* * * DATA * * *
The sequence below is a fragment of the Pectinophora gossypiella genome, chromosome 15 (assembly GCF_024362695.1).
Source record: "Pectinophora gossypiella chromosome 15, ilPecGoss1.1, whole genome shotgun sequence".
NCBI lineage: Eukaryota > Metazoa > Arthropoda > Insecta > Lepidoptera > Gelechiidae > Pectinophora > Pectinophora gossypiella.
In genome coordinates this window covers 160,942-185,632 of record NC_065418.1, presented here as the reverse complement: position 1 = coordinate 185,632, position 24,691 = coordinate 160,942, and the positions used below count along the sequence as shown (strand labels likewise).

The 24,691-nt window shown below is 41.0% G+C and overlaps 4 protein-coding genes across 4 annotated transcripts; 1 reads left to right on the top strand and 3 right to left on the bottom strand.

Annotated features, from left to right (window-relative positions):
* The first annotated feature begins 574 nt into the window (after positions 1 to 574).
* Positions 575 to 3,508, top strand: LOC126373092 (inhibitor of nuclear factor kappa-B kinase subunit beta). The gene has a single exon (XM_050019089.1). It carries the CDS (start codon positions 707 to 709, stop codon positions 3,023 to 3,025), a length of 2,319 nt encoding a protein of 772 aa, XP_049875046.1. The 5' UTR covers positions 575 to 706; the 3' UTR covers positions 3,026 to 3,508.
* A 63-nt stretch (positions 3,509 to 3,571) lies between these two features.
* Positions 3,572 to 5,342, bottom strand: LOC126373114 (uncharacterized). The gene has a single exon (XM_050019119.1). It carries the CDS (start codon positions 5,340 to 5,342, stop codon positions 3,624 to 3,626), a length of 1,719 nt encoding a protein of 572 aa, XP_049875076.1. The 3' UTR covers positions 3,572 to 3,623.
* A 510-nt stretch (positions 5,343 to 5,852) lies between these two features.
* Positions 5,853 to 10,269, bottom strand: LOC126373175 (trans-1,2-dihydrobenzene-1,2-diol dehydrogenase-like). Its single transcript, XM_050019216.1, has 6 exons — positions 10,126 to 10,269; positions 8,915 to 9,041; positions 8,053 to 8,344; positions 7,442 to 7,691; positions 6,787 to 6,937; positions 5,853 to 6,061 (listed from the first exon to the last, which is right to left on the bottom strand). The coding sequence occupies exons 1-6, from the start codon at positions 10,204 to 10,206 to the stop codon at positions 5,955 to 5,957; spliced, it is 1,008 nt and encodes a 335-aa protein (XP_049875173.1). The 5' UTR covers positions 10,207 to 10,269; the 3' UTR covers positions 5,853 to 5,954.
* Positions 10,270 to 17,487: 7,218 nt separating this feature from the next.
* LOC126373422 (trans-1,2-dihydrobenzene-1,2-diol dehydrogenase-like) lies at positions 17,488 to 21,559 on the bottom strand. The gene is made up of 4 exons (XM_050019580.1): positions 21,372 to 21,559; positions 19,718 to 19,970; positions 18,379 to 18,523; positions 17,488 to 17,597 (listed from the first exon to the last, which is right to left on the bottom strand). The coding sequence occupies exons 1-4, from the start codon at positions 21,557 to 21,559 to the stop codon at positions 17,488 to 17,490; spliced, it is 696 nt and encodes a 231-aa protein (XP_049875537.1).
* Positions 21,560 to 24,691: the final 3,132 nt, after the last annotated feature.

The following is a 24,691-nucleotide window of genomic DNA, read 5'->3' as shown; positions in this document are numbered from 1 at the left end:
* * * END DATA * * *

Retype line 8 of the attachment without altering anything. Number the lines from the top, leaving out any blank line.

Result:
* Positions 575 to 3,508, top strand: LOC126373092 (inhibitor of nuclear factor kappa-B kinase subunit beta). The gene has a single exon (XM_050019089.1). It carries the CDS (start codon positions 707 to 709, stop codon positions 3,023 to 3,025), a length of 2,319 nt encoding a protein of 772 aa, XP_049875046.1. The 5' UTR covers positions 575 to 706; the 3' UTR covers positions 3,026 to 3,508.